- A LAN enables users to connect to internal servers, websites and other LANs that belong to the same wide area network (WAN). Ethernet and Wi-Fi are the two primary ways to enable LAN connections.
- Ethernet is an Institute of Electrical and Electronics Engineers (IEEE) specification that enables computers to communicate with each other. Wi-Fi uses radio waves in the 2.4 gigahertz and 5 GHz spectrum to connect computers to the LAN.
- WLAN (Wireless Local-Area Network):
- Goup of colocated computers or other devices that form a network based on radio transmissions rather than wired connections. A Wi-Fi network is a type of WLAN; anyone connected to Wi-Fi while reading this webpage is using a WLAN.
- A wireless LAN is a wireless computer network that links two or more devices using wireless communication to form a local area network within a limited area such as a home, school, computer laboratory, campus, or office building.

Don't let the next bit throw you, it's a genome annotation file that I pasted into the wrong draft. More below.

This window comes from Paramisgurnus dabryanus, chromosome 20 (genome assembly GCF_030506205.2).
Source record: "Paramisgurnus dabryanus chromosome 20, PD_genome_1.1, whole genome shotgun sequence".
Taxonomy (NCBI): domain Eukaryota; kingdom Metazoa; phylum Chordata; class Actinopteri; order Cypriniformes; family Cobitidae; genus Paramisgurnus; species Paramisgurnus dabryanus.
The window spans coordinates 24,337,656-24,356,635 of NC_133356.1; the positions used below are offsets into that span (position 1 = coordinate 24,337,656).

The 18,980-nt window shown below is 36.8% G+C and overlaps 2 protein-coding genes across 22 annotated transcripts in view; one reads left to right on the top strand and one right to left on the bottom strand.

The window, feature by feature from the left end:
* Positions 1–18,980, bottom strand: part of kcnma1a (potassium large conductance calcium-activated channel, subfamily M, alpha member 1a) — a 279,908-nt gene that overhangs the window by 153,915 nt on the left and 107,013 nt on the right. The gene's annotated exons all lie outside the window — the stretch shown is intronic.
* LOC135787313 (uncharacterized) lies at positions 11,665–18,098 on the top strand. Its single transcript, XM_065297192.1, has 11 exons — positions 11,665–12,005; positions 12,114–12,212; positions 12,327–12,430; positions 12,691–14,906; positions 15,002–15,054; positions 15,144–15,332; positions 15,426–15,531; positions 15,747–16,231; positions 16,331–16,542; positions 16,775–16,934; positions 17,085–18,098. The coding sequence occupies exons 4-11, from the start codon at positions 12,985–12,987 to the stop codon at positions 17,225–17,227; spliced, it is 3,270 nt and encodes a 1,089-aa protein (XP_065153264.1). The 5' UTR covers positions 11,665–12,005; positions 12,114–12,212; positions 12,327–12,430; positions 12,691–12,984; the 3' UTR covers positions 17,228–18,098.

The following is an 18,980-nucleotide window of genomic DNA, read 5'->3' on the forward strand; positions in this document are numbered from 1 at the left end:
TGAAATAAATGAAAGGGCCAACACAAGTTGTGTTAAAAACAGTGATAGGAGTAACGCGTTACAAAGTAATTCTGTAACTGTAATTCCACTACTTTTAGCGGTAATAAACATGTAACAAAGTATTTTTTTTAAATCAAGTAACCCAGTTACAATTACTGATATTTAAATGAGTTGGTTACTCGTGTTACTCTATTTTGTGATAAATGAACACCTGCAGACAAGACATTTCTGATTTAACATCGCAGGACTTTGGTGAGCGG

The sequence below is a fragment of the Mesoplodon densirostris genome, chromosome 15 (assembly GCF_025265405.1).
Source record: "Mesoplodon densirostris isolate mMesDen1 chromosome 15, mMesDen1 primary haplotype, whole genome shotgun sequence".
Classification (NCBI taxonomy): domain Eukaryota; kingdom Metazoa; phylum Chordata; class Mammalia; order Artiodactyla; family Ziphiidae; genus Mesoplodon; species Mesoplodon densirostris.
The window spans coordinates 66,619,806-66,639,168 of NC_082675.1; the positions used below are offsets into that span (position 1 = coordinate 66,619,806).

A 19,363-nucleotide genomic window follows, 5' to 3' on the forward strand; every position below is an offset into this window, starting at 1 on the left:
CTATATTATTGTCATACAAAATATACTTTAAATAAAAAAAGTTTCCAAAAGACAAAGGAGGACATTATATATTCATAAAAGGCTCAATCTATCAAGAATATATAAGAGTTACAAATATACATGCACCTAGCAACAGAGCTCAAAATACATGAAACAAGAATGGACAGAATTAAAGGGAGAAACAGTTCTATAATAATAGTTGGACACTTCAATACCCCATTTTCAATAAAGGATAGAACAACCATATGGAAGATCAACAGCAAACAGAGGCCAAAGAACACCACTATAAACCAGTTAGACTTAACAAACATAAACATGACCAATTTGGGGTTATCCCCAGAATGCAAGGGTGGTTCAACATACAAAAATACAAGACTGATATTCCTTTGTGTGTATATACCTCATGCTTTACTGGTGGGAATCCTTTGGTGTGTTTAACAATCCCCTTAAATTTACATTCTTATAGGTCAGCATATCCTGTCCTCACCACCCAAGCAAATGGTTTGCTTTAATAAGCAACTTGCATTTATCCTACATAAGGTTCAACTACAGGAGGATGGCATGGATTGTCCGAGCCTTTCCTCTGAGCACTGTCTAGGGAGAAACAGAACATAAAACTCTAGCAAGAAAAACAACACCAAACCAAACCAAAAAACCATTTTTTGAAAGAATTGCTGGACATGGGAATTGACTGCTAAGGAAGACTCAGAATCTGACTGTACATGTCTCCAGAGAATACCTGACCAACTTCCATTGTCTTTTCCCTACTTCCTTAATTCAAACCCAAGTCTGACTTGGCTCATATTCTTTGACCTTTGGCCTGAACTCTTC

- IOT (The Internet Of Things):
- The Internet of Things (IoT) refers to a system of interrelated, internet-connected objects that are able to collect and transfer data over a wireless network without human intervention.
- Describes the network of physical objects—“things”—that are embedded with sensors, software, and other technologies for the purpose of connecting and exchanging data with other devices and systems over the internet.
- The Most Popular IoT Devices are:
- Smart watches are the most popular IoT devices. …
- Gaming consoles. …
- Smart TV sets and content streaming devices. …
- Voice control devices. …
- Printers. …
- Cameras. …
- Lighting appliances. …
- Smart thermostats.
- Industrial IoT Solutions: